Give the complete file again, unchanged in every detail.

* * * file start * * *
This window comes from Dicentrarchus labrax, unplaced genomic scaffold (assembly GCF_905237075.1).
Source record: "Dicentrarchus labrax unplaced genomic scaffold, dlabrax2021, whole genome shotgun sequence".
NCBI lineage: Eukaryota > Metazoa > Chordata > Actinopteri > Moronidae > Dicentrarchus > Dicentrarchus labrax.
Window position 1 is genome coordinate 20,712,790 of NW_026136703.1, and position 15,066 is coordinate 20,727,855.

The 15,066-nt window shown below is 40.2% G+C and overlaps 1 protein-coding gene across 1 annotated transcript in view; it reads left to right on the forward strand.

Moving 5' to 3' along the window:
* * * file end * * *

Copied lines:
This window comes from Dicentrarchus labrax, unplaced genomic scaffold (assembly GCF_905237075.1).
Source record: "Dicentrarchus labrax unplaced genomic scaffold, dlabrax2021, whole genome shotgun sequence".
NCBI lineage: Eukaryota > Metazoa > Chordata > Actinopteri > Moronidae > Dicentrarchus > Dicentrarchus labrax.
Window position 1 is genome coordinate 20,712,790 of NW_026136703.1, and position 15,066 is coordinate 20,727,855.

The 15,066-nt window shown below is 40.2% G+C and overlaps 1 protein-coding gene across 1 annotated transcript in view; it reads left to right on the forward strand.

Moving 5' to 3' along the window: